New Report: Raising Minimum Wage to $12 Will Benefit Small Businesses and Workers Across Missouri

Washington, D.C.—A new report by the National Employment Law Project highlights the positive impact that raising Missouri’s minimum wage to $12 an hour would have on both small businesses and workers.

Missouri’s minimum wage is currently $7.85 per hour, which amounts to $16,328 for year-round, full-time workers. Raising the state’s minimum wage to $12 per hour would not only mean a much-needed raise for thousands of Missouri workers, it would also boost sales for small businesses by increasing consumer spending, as low-wage workers are, out of necessity, most likely to spend any additional money they make.

A higher state minimum wage could also significantly reduce expensive turnover costs for small businesses by improving worker retention—and extensive research shows that improving pay can increase productivity and improve performance. The new report also highlights key studies from the more than 25 years of economic research finding that states can raise their minimum wage without reducing employment.

“Polls of small business owners around the country show that small businesses support raising the minimum wage,” said Christine Owens, executive director of the National Employment Law Project. “Small business owners understand what economic research has shown: Raising the minimum wage means better business by boosting consumer spending, by reducing expensive turnover costs that plague low-wage industries, and by improving productivity and customer service.”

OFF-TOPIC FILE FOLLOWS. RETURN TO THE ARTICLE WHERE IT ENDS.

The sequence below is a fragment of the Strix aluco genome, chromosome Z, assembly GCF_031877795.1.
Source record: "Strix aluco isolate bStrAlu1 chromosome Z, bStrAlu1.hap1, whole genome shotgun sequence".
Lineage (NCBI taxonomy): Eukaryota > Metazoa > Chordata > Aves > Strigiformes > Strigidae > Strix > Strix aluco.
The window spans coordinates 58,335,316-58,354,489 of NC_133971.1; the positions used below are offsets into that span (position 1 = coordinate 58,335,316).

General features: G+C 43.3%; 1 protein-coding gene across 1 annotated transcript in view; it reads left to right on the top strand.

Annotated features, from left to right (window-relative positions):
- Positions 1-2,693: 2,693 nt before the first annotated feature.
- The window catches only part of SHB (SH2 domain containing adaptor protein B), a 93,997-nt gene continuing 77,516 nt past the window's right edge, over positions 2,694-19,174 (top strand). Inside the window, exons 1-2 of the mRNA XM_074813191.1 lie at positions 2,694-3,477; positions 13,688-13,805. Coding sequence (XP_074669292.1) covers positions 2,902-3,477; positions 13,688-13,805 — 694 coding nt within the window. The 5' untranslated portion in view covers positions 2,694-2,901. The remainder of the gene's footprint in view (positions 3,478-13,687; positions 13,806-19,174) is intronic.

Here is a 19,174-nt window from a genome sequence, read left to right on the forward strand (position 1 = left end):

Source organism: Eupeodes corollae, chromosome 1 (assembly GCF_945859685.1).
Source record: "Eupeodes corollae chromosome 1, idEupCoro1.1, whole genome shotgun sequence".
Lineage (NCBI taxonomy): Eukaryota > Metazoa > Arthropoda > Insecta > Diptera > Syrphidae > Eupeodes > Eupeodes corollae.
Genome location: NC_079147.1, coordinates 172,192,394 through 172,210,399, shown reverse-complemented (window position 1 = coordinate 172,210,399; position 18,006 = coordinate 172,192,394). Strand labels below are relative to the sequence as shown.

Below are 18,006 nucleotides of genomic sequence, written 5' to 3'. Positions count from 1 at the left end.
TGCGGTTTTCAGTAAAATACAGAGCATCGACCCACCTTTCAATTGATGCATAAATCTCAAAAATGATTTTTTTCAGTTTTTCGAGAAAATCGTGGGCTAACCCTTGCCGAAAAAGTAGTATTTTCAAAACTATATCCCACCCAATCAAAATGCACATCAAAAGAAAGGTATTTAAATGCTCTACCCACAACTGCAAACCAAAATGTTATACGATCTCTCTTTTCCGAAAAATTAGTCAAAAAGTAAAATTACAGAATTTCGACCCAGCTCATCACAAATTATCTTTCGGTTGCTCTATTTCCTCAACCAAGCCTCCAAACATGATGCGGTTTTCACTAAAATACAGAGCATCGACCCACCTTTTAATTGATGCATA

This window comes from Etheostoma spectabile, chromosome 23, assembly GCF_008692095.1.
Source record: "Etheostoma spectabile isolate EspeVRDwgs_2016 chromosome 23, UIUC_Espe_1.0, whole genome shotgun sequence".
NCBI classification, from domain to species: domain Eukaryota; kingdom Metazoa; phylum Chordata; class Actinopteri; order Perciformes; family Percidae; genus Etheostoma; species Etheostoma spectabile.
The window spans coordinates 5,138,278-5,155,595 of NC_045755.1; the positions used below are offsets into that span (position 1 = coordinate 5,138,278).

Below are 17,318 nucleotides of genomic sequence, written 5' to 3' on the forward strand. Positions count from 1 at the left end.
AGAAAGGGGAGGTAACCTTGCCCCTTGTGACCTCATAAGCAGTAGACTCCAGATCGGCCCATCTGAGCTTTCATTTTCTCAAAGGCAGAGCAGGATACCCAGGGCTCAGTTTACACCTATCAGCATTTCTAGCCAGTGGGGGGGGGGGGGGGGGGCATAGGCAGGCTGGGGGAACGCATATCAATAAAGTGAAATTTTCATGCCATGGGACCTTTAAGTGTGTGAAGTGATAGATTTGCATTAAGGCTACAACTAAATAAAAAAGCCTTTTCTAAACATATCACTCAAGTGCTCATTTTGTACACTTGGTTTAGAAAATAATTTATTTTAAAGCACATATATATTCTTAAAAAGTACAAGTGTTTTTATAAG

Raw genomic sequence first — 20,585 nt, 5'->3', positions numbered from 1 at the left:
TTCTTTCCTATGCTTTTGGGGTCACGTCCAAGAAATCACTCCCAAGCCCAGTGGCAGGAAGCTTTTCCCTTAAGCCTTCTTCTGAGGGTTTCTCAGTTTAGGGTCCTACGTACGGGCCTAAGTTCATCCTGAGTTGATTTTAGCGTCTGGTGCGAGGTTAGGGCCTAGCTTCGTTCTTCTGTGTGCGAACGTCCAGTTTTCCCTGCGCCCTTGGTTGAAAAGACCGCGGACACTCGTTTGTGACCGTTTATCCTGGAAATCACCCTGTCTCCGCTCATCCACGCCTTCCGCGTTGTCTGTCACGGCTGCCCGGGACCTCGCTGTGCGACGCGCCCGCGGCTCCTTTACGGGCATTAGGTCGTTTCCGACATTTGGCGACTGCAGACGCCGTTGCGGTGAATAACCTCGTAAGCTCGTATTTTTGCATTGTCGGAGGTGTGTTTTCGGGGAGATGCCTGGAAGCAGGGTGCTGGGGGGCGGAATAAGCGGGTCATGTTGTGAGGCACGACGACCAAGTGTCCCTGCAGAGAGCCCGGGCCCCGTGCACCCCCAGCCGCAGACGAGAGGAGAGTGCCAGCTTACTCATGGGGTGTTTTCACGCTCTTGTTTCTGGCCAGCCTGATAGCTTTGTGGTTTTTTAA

This month, Missouri’s Secretary of State officially certified Raise Up Missouri’s proposed ballot initiative to gradually raise Missouri’s minimum wage to $12 an hour by 2023 statewide. Missouri voters will now have the opportunity to vote yes this November on Proposition B to bring a much-needed wage increase to 677,000 Missouri workers.

Missouri Business for a Fair Minimum Wage, a growing group of over 375 Missouri businesses supporting an increase in the minimum wage, has expressed their support for the measure “because it’s good for business, customers and our local economy.” (

Missouri stands to join a growing number of jurisdictions that have taken steps to raise wages. Faced with state and federal inaction, rising living costs, and declining paychecks, more and more states and cities are taking action to raise the minimum wage at the state and local level.


The National Employment Law Project is a non-partisan, not-for-profit organization that conducts research and advocates on issues affecting low-wage and unemployed workers. For more about NELP, visit

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